like tuberculosis. In fact, the biggest threat may be from the
proliferation of biodefense labs, packed with largely untrained staffs;
an accident or a malicious insider was more likely to cause serious
damage than nearly any bioterrorist.
Canada bus attacker who decapitated victim begs: Please kill me --
man who beheaded and cannibalised another passenger on a Greyhound bus
travelling across Canada has told a judge hearing his case: "Please kill
Warning Issued to Meat Producer One Year Too Late -- The recent
batch of warning letters issued by the FDA once again causes me to worry
about eating anything. One in particular –- FDA warning letter dated
July, 2 2008 to Chief Operating Officer at Full Circle Dairy in Lee, FL
proves the FDA is so 'after the fact' it is a wonder we all aren't sick.
A Must Read Article...
Apparel sales fall in July say MasterCard -- U.S. sales of clothes
and shoes fell in July as cash-strapped consumers cut back spending
further to pay for nondiscretionary purchases such as food and gasoline,
MasterCard Advisors said in a report on Wednesday.
US Air Force think tank warns against attack on Iranian nuclear
facilities -- Amid rising speculation about the possibility of an
Israeli or US bombing attack on Iranian nuclear facilities earlier this
month, a major study produced for the US Air Force by a top defense
think tank concluded that US military action against Iran was "likely to
have negative effects for the United States."
Farming Is Latest Casualty In Drought-Stricken Iraq -- Across Iraq,
farmers are struggling with the worst drought the country has faced in
years. Some say it's the worst they've seen in their lifetime — and not
just because of the lack of rain.
Vision 2015: Consolidation of U.S. Intelligence Into Global Intel
Network -- By 2015, a globally networked Intelligence Enterprise
will be essential to meet the demands for greater forethought and
improved strategic agility. Read More...
Shasta county board to talk about chemtrails -- The Shasta County
Board of Supervisors, acting as the Air Pollution Control Board, will
hear at its 1:30 p.m. meeting a presentation by Dane Wigington and
others about "heavy metal contamination" -- referred to by some as the "chemtrails"
Vitamin D Intake Boosts Heart Attack, Stroke Risk by 60 Percent --
Vitamin D deficiency increases the risk of heart attacks, strokes and
other cardiovascular events, according to a study conducted by
researchers at the Harvard Medical School and published in the American
Heart Association's journal Circulation.
South Carolina may consider tolls, privatization for road funding --
The leading transportation official in South Carolina says the state no
longer can depend on its traditional funding source to pay for road work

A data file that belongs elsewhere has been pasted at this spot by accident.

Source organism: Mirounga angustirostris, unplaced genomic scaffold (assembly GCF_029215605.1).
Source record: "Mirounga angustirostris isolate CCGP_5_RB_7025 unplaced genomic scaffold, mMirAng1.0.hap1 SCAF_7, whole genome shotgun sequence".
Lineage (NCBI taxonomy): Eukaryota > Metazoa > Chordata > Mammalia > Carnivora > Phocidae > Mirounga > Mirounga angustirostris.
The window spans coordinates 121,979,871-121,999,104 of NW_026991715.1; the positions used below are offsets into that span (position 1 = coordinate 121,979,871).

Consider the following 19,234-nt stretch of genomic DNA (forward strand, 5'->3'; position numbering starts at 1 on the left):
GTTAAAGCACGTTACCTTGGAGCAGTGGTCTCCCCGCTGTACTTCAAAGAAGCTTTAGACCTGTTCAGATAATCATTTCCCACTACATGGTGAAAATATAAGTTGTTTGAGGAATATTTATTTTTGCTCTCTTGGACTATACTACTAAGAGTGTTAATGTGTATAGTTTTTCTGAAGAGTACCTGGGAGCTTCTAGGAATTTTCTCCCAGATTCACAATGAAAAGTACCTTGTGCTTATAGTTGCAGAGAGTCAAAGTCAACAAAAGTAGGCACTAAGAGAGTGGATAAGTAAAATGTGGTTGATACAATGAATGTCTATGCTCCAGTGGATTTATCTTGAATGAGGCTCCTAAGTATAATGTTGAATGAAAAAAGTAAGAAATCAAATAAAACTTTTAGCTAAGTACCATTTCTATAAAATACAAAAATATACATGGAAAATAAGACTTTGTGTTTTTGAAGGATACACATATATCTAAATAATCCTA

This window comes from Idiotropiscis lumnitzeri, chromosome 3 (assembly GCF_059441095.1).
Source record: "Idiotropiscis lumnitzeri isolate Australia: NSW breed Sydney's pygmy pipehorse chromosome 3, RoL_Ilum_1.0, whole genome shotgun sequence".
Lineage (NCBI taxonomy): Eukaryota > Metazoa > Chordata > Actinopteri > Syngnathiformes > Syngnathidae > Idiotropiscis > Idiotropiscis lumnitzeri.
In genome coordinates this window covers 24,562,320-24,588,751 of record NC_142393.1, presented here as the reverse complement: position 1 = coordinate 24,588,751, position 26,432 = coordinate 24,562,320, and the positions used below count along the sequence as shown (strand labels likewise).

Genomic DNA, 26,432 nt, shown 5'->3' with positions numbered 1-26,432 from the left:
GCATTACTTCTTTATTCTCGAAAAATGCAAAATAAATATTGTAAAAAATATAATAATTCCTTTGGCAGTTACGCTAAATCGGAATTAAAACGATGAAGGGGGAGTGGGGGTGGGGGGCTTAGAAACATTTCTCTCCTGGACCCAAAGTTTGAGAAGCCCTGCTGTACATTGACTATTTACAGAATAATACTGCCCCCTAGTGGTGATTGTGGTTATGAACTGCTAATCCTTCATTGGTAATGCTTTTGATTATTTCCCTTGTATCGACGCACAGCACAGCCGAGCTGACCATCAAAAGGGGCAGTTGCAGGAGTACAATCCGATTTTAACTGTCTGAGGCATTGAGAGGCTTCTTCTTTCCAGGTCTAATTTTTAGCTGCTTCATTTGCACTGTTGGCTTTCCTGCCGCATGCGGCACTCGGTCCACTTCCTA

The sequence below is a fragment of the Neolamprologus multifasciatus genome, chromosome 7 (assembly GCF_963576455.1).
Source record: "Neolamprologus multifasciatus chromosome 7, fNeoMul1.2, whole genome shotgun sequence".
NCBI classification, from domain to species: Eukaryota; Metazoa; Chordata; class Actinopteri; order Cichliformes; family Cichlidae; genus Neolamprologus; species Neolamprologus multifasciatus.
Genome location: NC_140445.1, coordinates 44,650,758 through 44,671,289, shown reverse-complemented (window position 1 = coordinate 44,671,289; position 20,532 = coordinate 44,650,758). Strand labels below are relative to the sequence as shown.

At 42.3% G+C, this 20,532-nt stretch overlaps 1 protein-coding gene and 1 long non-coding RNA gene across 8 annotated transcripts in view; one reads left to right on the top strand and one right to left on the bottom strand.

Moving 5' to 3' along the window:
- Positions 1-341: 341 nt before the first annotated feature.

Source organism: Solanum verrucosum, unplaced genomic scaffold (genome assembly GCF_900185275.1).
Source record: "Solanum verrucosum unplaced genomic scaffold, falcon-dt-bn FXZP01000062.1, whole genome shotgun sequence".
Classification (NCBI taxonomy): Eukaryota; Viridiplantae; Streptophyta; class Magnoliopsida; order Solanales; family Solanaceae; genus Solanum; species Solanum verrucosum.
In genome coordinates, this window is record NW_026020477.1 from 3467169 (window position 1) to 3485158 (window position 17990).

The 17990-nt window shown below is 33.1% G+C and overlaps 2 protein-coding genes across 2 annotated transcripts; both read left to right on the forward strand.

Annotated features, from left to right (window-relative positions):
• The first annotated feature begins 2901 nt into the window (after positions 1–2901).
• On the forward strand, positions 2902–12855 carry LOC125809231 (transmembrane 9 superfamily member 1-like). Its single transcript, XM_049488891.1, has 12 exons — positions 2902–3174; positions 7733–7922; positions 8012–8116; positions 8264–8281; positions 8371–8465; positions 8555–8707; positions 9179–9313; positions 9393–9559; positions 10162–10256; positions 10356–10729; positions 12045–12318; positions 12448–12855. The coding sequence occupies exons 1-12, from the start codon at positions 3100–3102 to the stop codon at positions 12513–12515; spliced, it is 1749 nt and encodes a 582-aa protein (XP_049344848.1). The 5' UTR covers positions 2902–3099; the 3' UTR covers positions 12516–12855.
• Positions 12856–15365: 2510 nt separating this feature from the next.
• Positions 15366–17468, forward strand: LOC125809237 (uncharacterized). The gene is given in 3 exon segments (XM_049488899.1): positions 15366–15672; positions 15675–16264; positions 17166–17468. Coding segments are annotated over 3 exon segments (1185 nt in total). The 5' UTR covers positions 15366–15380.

because of rising prices at the fuel pump.
Plan for I-80: No tolls for short runs -- If Washington allows I-80
to be turned into a toll road, most short-distance drivers on the
heavily traveled interstate wouldn't pay any fees at all under a plan
presented yesterday by the Pennsylvania Turnpike Commission.
Stupid News: Goats penetrate heavily guarded fence at Verrazano Bridge
-- Goats grazing on National Park Service land at Staten Island's Fort
Wadsworth managed to do what terrorists wished they could: They sneaked
under a fence onto a restricted area near the base of the Verrazano
Bridge - without triggering alarms, sources said.
The Life of Py -- Common, EPA-OK'd insecticides causing health
9/11, JFK & War -- Recurring patterns in America's deep events.
(Warning: This is a .pdf file)
on Ted Turner's ranch prompts road closure -- A nine-mile stretch of
Spanish Creek Road has been closed at the request of the Montana
Department of Livestock after an outbreak of naturally-occurring anthrax
that has killed approximately 80 domestic bison on Ted Turner’s Flying D
used aggressive tactics in anthrax probe, friends of suspect report
-- Before killing himself last week, Army scientist Bruce Ivins told
friends that government agents had stalked him and his family for
months, offered his son $2.5 million to rat him out and tried to turn
his hospitalized daughter against him with photographs of dead anthrax
Prions Are Not Degraded By Conventional Sewage Treatment Processes
-- Wastewater treatment plants do not reduce harmful proteins called
prions that cause incurable brain infections, such as Mad Cow disease,
Three Million in Gold Bullion Seized at Gold Dealers House --
Authorities have seized $60,000 cash, some of it sealed in shrink wrap,
and $3 million in gold bullion at the Moorpark, CA ranch house of James
Fayed, whose wife, Pamela, was murdered last week. Twenty-five assault
rifles and thousands of rounds of ammunition were also seized from the
house, according to Assistant U.S. Atty. Mark R. Aveis
Book Claims White House Forged War Intel -- Ron Suskind's "The Way
Of The World" Alleges U.S. Faked Letter That Linked Iraq With 9/11.
from CINDY SHEEHAN -- Cindy Sheehan must collect another 2,116 valid
signatures before 5 pm Friday in order to qualify for the ballot.
2008 Olympics in Beijing: Perfect pandemic storm?
-- Could a global influenza pandemic will be unleashed on the world at
the 2008 Olympics in Beijing?
Bush guarded by 7 000 officers -- South Korea readied more than
20,000 police and troops on Tuesday for a visit by President George
Bush, with fervent opponents of US beef imports set to face off against
supporters of the American alliance. Police said about 7,000 officers
would guard Bush while 17,000 more were deployed in downtown Seoul to
control expected demonstrations.
A grim forecast for heating costs -- Report warns that average 2009